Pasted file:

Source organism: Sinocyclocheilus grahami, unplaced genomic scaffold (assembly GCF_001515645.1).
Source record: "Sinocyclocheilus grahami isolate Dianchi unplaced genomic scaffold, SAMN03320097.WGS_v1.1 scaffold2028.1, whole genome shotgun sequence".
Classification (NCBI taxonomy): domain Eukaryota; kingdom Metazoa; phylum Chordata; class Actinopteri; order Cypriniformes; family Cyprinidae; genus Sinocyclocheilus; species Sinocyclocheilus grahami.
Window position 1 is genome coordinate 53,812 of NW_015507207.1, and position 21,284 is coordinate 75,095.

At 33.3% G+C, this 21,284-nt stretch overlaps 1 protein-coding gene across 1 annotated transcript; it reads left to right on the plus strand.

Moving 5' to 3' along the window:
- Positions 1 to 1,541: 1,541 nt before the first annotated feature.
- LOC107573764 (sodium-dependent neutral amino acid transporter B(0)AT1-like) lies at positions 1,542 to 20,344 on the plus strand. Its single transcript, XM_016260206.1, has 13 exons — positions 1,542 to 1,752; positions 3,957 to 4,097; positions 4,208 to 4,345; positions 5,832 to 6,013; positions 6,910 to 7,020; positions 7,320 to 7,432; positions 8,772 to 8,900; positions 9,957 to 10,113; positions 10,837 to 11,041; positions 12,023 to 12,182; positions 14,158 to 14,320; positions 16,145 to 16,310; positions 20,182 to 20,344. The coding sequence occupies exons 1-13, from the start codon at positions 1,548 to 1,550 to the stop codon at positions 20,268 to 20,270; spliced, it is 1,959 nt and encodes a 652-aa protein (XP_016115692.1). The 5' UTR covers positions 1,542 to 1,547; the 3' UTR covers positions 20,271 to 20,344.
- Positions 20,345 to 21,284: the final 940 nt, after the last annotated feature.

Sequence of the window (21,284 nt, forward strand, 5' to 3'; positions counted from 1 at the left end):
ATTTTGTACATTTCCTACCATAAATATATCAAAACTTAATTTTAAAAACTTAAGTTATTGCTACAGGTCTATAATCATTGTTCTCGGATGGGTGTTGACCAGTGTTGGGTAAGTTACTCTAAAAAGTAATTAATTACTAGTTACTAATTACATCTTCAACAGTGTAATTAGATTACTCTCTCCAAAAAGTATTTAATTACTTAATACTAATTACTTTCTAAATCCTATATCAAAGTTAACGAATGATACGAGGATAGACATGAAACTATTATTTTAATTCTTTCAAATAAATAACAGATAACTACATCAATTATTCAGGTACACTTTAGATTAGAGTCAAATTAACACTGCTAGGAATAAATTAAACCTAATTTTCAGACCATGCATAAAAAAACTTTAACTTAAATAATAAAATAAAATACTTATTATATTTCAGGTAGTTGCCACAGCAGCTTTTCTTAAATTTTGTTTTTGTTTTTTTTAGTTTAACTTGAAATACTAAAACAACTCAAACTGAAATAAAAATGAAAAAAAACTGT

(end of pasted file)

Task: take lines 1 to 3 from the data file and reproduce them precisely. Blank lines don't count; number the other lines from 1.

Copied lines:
Source organism: Sinocyclocheilus grahami, unplaced genomic scaffold (assembly GCF_001515645.1).
Source record: "Sinocyclocheilus grahami isolate Dianchi unplaced genomic scaffold, SAMN03320097.WGS_v1.1 scaffold2028.1, whole genome shotgun sequence".
Classification (NCBI taxonomy): domain Eukaryota; kingdom Metazoa; phylum Chordata; class Actinopteri; order Cypriniformes; family Cyprinidae; genus Sinocyclocheilus; species Sinocyclocheilus grahami.